We had traveled 4000 miles in four weeks on the Greyhound and viewed the overnight ride from Portland to San Francisco as another routine passage.
The bus was full. Just behind us a loudmouthed Scandinavian with Cuban sympathies alternately cursed Greyhound, the United States and the youth of America. The youth of America was across from him, represented by Stephen, a harmonica-playing punk, making advances on his seat companion, a blousy young woman with a baby.
An impartial eye would have held us pale, underweight and understrength. A partial eye would have been appalled.
But under the overhead reading lights we looked hearty. We carried our suitcases from station locker to bus with a semblance of ease. No longer did the seats bruise our kneecaps or cramp our muscles, and at times we slept.
And so we went gently into the night, despite the steamy atmosphere of 43 bodies, despite the Scandinavian's slurs on the American way of life and despite the moaning chords of Stephen's harmonica.
By Eugene, Stephen had turned from music to monologue to win the favors of the young woman next to him. Holding her baby on his lap, he went through his repetoire of junior high ribaldry and his favorite movies, of which Behind the Door was number 1 through 8. By Rosemont, Stephen and his dream date were holding hands.
The romance was cut short, however, at 1 a.m. when Stephen was thrown off the bus for not having a ticket. Apparently, he and the Scandanavian had boarded on the same Ameripass, a month-long bus ticket. His erstwhile friend had deserted him two hours earlier, annoyed at Stephen's lack of attention and eager to find better companionship aboard a following bus.
Stephen's departure signaled sleep time for our section of the bus, and most dozed until daylight. Oakland observed the Sabbath as we passed through, and San Francisco was hardly more awake at 8:30 on a Sunday morning.
One hour, two trolleys and a bus later we arrived at the apartment of relatives. They had beds and showers and an empty refrigerator. But food was not our primary consideration, for we had come to San Francisco to see baseball.
Another two buses took us to the Oakland-Alameda Country Coliseum, where the Oakland A's, formerly the Kansas City A's, formerly the Philadelphia A's, play. BART, the nation's newest rapid transit system, also goes to the Coliseum. But not on weekends, and not on weekdays after 8 p.m. We had to wait until Monday to see if the future worked.
The Coliseum was an unspectacular, partially sunken concrete pile. Our $3 tickets put us in the sparsely populated third deck, high above the action. At those prices few kangaroos go to A's games. Nor do many Bay Area residents either, since the three-time defending World Champion A's annually struggle to gain one million fans.
Also expensive were the game scorecards, for only in Oakland must one buy the team yearbook, filled with pictures of the A's mustaches, to get the scorecard.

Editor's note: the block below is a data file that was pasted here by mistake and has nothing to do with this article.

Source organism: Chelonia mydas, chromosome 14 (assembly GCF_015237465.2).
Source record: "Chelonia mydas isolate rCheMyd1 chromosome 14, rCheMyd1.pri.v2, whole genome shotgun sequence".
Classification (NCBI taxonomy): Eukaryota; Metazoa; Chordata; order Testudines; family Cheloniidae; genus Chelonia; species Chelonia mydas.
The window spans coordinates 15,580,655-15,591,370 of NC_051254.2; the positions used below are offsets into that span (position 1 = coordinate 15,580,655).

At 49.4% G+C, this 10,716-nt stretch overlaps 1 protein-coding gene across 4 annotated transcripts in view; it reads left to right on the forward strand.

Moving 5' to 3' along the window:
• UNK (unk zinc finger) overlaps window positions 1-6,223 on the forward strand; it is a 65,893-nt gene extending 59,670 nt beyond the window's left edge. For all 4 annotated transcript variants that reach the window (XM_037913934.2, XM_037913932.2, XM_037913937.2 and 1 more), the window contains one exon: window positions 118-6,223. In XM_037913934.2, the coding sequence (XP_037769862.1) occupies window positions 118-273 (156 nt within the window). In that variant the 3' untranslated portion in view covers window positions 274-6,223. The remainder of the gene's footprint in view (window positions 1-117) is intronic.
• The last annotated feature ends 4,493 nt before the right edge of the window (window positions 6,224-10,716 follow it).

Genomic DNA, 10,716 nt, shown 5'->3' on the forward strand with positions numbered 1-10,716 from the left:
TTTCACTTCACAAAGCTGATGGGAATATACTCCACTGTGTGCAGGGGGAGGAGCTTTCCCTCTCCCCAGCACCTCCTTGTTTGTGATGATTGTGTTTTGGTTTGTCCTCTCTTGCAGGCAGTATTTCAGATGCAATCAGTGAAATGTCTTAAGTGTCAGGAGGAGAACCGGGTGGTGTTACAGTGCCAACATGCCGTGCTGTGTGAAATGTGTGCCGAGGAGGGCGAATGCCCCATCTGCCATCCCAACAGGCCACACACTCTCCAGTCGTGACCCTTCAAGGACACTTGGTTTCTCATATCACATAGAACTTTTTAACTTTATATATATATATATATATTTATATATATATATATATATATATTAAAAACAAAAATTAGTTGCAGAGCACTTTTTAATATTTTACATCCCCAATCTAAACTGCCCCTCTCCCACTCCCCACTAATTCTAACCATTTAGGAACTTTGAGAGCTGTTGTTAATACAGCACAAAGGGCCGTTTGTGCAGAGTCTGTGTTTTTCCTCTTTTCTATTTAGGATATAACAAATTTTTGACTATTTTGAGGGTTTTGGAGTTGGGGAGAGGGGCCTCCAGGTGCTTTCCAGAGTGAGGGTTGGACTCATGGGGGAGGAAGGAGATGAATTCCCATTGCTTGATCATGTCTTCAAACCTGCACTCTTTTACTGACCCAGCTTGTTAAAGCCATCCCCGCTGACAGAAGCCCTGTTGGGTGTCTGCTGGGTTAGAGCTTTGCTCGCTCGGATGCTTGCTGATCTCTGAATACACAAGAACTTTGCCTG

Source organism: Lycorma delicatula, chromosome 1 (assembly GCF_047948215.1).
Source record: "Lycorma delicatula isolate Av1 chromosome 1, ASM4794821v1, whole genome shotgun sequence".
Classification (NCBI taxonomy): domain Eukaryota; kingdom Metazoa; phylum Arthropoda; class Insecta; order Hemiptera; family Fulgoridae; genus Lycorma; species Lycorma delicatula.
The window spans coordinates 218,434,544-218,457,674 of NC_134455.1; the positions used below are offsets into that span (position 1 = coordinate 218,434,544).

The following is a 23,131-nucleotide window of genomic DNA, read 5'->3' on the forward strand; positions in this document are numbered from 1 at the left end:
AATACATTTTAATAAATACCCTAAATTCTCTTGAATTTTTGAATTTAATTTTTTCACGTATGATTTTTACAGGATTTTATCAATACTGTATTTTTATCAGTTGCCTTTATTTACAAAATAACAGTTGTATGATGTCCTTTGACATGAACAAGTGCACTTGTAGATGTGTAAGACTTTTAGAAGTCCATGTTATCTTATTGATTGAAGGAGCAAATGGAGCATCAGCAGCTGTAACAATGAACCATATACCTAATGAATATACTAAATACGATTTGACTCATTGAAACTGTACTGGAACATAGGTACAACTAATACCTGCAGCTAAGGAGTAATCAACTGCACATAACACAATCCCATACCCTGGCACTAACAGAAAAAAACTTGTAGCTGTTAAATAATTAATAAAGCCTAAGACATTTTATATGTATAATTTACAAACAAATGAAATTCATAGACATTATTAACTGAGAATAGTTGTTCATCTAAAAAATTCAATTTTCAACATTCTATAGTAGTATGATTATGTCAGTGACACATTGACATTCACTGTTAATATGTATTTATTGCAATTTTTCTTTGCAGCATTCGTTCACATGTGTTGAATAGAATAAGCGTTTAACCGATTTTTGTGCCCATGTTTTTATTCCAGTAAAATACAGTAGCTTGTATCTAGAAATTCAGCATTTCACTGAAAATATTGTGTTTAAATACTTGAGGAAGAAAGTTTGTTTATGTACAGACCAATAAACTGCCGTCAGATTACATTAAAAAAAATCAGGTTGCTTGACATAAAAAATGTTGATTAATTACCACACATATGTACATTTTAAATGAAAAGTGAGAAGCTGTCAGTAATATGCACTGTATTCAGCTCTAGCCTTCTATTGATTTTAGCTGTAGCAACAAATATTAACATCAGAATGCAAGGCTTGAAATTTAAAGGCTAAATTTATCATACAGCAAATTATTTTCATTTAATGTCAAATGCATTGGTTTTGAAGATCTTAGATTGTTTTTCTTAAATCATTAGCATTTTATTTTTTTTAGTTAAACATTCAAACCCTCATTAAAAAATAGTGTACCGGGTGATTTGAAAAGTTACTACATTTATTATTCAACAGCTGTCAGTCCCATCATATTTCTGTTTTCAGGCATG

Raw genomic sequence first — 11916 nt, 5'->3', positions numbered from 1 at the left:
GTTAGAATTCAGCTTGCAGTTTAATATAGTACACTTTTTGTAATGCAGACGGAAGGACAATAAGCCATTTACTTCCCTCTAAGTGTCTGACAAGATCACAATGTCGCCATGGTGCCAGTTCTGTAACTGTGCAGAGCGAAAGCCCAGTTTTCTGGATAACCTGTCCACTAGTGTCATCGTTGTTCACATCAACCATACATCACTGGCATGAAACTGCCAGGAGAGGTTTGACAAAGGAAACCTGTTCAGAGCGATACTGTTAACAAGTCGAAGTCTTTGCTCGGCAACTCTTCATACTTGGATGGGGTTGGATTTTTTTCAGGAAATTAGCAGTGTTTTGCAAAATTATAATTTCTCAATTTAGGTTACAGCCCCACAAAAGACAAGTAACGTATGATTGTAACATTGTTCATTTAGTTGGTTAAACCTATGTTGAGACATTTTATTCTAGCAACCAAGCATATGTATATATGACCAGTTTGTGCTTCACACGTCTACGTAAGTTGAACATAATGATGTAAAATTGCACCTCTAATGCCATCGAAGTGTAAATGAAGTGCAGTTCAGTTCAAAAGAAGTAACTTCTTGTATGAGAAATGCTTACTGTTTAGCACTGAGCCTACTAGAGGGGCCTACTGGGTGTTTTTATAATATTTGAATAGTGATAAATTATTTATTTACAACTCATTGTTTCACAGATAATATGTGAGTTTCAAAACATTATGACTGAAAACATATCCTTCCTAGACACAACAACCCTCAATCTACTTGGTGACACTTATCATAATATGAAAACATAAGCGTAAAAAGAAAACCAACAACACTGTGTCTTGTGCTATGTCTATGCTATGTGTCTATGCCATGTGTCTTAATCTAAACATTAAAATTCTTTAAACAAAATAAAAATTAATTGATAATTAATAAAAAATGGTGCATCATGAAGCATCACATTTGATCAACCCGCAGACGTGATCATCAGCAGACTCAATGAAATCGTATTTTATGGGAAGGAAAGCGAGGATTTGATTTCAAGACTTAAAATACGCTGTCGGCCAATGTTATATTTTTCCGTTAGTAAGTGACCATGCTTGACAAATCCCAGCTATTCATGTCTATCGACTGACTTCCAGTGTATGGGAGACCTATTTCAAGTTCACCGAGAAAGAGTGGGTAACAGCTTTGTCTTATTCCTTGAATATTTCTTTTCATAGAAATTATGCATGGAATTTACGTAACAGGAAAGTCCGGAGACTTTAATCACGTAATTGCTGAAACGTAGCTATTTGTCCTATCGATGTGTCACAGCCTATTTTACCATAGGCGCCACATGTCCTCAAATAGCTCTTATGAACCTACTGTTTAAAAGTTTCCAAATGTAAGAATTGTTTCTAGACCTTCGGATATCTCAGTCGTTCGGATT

The A's performance was boring but efficient, as befits the three-time champions. Getting only three hits, they defeated the lowly Milwaukee Brewers, 3-1.
And they came from behind, exploding for three runs in the second inning on two walks, two hit batters, a double play grounder and an error by Robin Yount, the Brewers' shortstop.
Twenty years old, Yount has already completed two big league seasons as a starter. The Boy, as we affectionately titled him after seeing four Brewer games, needed a vacation by late August. We were to see him make another error on a routine play two days later in Anaheim.
But for that matter, the Boy's error gave the A's a superfluous run. The three A's pitchers allowed the Brewers only four hits after the first inning. Rollie Fingers, of the 1890's mustache and 1970's rubber arm, put down a mild Milwaukee rally, a one-out single in the ninth, to end the game.
The excitement on the field matched that of the crowd. Only 9400 fans attended on a pleasant Sunday afternoon. Despite the efforts of a strolling Dixieland Jazz Band and the presence of the mule Charlie O, the team's mascot, the crowd was unmoved by the A's all-too-typical performance.
Returning to San Francisco, we headed for Fisherman's Wharf in an act of premeditated tourism. Boarding a cable car, we rode off as if in a Rice-a-Roni ad.
Our cable car, however, took a Greyhound-like rest stop on a hill near Chinatown. All forty passengers left the car and walked to the next corner as the two conductors repaired the cable and pushed the car up the local hill.
Debarking at the wharf, we joined a horde of summer tourists. Strangely, the trinkets, baubles and waxworks did not appeal to us. Our chief interest was food, our lunch having been typical ballpark fare of hot dogs and beer.
The thrifty kangaroos who don't frequent the Oakland Coliseum also are shocked by the high prices of Wharf restaurants. We settled for an ambulatory meal of clam chowder, crabmeat and raw shrimp, washed down by fresh orange juice at Fruity Rudy's.
A 40-minute walk through the fog brought us to our temporary quarters. Tomorrow we would take another all-night but ride, for Los Angeles, but tonight we had beds and could sleep horizontally.
Alan M. Kaufmann '76 and Edward L. Trimble '76 spent seven weeks this summer traveling via Greyhound to see a baseball game at each major league stadium.